Although different districts of the Appellate Court of Illinois decided Douthit and this case, given that at trial both defendants presented identical challenges to the identical provision in the identical fashion, both appellate briefs raised the identical constitutional and nonconstitutional claims, and both districts considered only the abuse of discretion claim, I am constrained to conclude that in this case, like in Douthit, the Appellate Court of Illinois deemed the constitutional claims waived as a matter of Illinois law.
The conclusion that the Appellate Court of Illinois deemed the federal constitutional claims waived as a matter of state law does not, of course, mean that they are waived as a matter of federal law. "[W]e have consistently held that the question of when and how defaults in compliance with state procedural rules can preclude our consideration of a federal question is itself a federal question." Henry v. Mississippi, 379 U.S. 443, 447 (1965). Specifically, it is well established that where a state court possesses the power to disregard a procedural default in exceptional cases, the state court's failure to exercise that power in a particular case does not bar review in this Court. Williams v. Georgia, 349 U.S. 375, 383-384 (1955); see also Sullivan v. Little Hunting Park, Inc., 396 U.S. 229, 233-234 (1969); Henry, supra, at 449, n. 5. The Illinois Supreme and Appellate Courts possess such a power. Illinois Supreme Court Rule 615(a) provides: "Plain errors or defects affecting substantial rights may be noticed [on appeal] even though they were not brought to the
On the merits, I start from the same premise as the Court — that the Compulsory Process Clause of the Sixth Amendment embodies a substantive right to present criminal defense evidence before a jury. See ante, at 408-409; see also, e. g., Pennsylvania v. Ritchie, 480 U.S. 39, 56 (1987). Although I thus join the Court in rejecting the State's argument that the Clause embodies only the right to subpoena witnesses, I cannot agree with the Court's assertion that "[t]he State's argument is supported by the plain language of the Clause." Ante, at 407. The Compulsory Process Clause provides that "[i]n all criminal prosecutions, the accused shall enjoy the right . . . to have compulsory process for obtaining witnesses in his favor." This plain language supports the State's argument only if one assumes that the most natural reading of constitutional language is the least meaningful. For the right to subpoena defense witnesses would be a hollow protection indeed if the government could simply refuse to allow subpoenaed defense witnesses to testify. As this Court has recognized for the last 20 years, the right to subpoena witnesses must mean the right to subpoena them for a useful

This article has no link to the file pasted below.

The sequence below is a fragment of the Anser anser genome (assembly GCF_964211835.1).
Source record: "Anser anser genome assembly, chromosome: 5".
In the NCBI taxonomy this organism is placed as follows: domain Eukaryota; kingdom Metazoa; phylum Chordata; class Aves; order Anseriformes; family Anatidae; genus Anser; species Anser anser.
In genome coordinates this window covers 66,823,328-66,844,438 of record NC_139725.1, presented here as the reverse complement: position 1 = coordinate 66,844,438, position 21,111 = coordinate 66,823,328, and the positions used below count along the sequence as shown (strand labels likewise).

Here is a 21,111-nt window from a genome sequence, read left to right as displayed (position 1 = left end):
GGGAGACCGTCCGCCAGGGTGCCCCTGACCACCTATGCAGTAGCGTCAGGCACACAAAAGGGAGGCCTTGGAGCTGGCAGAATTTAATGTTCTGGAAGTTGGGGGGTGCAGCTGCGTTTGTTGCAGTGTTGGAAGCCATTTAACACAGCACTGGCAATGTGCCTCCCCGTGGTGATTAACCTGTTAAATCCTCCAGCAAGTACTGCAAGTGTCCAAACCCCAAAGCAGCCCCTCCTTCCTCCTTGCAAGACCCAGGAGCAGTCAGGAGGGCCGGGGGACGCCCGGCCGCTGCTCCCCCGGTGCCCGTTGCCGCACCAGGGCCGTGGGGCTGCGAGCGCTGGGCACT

The substantive limitation on excluding criminal defense evidence secured by the plain terms of the Compulsory Process Clause is also grounded in the general constitutional guarantee of due process. See Chambers v. Mississippi, 410 U.S. 284, 298-302 (1973); see also Rock v. Arkansas, 483 U.S. 44, 51 (1987); Crane v. Kentucky, 476 U.S. 683, 690-691 (1986).
The Compulsory Process and Due Process Clauses thus require courts to conduct a searching substantive inquiry whenever the government seeks to exclude criminal defense evidence. After all, "[f]ew rights are more fundamental than that of an accused to present witnesses in his own defense." Chambers, supra, at 302. The exclusion of criminal defense evidence undermines the central truthseeking aim of our criminal justice system, see United States v. Nixon, 418 U.S. 683, 709 (1974), because it deliberately distorts the record at the risk of misleading the jury into convicting an innocent person. Surely the paramount value our criminal justice system places on acquitting the innocent, see, e. g., In re Winship, 397 U.S. 358 (1970), demands close scrutiny of any law preventing the jury from hearing evidence favorable